In some cases, the .NET project created by VB Migration Partner depends on one or
more COM components. The list of these COM components includes:
- The following ActiveX controls: MSDataGridLib.dll, MSHierarchicalFlexGridLib.dll,
MSChart20Lib.dll, MCI.dll, MSACAL.dll, MSWinsockLib.dll (if referenced by the original
- The following type libraries: DAO.dll, InetCtlsObjects.dll, MSCommLib.dll, msdatasrc.dll,
MSMAPI.dll, MSScriptControl.dll, RDO.dll (if referenced by the original VB6 project)
- The VBSupportLib.dll and the msvbvm60.dll file – only if the original
VB6 project uses the Printer object, the Print common dialog, or the Winsock control
If the generated .NET project works well on the computer where VB Migration Partner
is installed but not on another computer, make it sure that you correctly installed
and registered the COM components.
11. Did you search VB Migration Partner’s knowledge base?
Half the queries our tech support team receives each day could be solved by simply
searching our ever-growing knowledge base. As of this writing there are over 250
distinct KB articles available on our web site, and we add new articles virtually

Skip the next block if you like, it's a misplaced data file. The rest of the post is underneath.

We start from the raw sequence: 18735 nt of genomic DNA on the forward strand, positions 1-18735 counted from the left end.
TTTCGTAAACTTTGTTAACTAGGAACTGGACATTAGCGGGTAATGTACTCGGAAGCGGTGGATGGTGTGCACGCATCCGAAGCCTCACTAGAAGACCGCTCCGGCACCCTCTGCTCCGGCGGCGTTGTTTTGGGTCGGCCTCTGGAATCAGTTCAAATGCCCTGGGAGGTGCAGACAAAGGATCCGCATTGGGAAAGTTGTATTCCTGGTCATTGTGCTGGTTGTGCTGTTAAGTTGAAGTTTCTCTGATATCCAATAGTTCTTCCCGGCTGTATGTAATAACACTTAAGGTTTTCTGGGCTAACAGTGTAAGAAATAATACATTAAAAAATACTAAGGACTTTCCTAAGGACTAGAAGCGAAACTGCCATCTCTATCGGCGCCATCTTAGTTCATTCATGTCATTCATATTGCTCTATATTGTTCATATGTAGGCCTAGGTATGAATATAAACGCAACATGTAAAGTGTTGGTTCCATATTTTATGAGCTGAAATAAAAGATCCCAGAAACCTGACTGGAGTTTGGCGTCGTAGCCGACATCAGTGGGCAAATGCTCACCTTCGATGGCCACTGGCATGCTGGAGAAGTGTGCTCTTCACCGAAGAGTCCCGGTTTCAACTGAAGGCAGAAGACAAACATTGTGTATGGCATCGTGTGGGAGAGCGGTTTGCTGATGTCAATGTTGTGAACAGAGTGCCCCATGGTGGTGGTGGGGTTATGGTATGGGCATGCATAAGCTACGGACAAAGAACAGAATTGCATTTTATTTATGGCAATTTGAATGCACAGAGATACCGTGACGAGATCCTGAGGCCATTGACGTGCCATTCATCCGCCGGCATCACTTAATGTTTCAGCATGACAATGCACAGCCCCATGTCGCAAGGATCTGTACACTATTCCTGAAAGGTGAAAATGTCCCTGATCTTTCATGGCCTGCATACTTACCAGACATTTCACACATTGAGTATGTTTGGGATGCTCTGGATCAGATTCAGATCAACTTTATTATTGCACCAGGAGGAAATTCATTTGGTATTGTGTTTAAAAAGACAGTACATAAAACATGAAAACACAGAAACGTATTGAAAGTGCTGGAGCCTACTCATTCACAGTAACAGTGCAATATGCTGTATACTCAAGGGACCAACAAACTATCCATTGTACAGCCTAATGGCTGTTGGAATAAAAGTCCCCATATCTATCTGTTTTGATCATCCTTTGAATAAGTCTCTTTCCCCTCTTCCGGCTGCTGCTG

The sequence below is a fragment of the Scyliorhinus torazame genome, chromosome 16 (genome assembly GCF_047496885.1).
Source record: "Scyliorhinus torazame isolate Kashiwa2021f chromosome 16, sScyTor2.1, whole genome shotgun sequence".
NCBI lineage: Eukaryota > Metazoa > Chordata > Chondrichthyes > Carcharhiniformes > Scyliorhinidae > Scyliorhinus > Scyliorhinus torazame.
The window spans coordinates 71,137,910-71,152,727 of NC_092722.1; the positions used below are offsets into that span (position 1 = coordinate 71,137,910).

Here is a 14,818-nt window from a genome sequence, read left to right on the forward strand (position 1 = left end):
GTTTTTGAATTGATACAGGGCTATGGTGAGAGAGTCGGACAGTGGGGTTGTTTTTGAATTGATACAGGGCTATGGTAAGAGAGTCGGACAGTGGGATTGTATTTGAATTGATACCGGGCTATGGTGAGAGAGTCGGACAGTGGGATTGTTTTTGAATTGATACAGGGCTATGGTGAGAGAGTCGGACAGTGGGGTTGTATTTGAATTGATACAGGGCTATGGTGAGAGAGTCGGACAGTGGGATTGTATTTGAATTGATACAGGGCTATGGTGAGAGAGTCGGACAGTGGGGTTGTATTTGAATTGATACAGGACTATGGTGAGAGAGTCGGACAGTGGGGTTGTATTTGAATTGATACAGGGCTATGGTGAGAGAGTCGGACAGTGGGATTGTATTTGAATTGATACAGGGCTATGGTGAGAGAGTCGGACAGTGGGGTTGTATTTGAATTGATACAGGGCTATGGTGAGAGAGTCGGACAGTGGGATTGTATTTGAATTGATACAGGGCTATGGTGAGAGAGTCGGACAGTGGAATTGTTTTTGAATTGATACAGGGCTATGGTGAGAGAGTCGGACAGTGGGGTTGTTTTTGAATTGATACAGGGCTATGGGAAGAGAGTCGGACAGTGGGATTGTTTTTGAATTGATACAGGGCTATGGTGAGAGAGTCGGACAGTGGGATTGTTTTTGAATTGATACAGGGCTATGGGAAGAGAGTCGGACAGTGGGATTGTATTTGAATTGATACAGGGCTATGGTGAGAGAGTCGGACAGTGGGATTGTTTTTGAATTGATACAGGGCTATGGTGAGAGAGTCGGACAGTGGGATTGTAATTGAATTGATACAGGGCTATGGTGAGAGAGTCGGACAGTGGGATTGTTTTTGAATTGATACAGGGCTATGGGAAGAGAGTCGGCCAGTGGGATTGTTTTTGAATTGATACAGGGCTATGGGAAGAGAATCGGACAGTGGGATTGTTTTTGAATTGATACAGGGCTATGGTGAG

If you experience a weird behavior – either during the migration or when running
the migrated .NET project – your first step should be searching our
documentation by means of our Google-powered search engine. In most cases, it’s
just a matter of typing the right search keyword. Here are some hints:
- If you have a compilation error or a runtime exception, search for the error’s
- If you have problems with a control, component or method, search for the control
or method’s name (e.g. “TextBox” or “MsgBox”)
- If the migrated .NET project doesn’t behave exactly like the original VB6
code, try searching for “minor differences” or “equivalence”
Please notice that the knowledge base you can search online is the same KB that
our tech support team queries when one of our customers submits a query. By searching
the KB yourself you can often save both your and our time, and solve the problem
in a matter of minutes.
12. Were all ActiveX controls and type libraries correctly installed?
If VB Migration Partner’s Activity Log window includes one or more messages
that read “Unable to convert XXXX type library” (or similar), then you
should check that
- All the ActiveX controls and type libraries have been correctly installed on the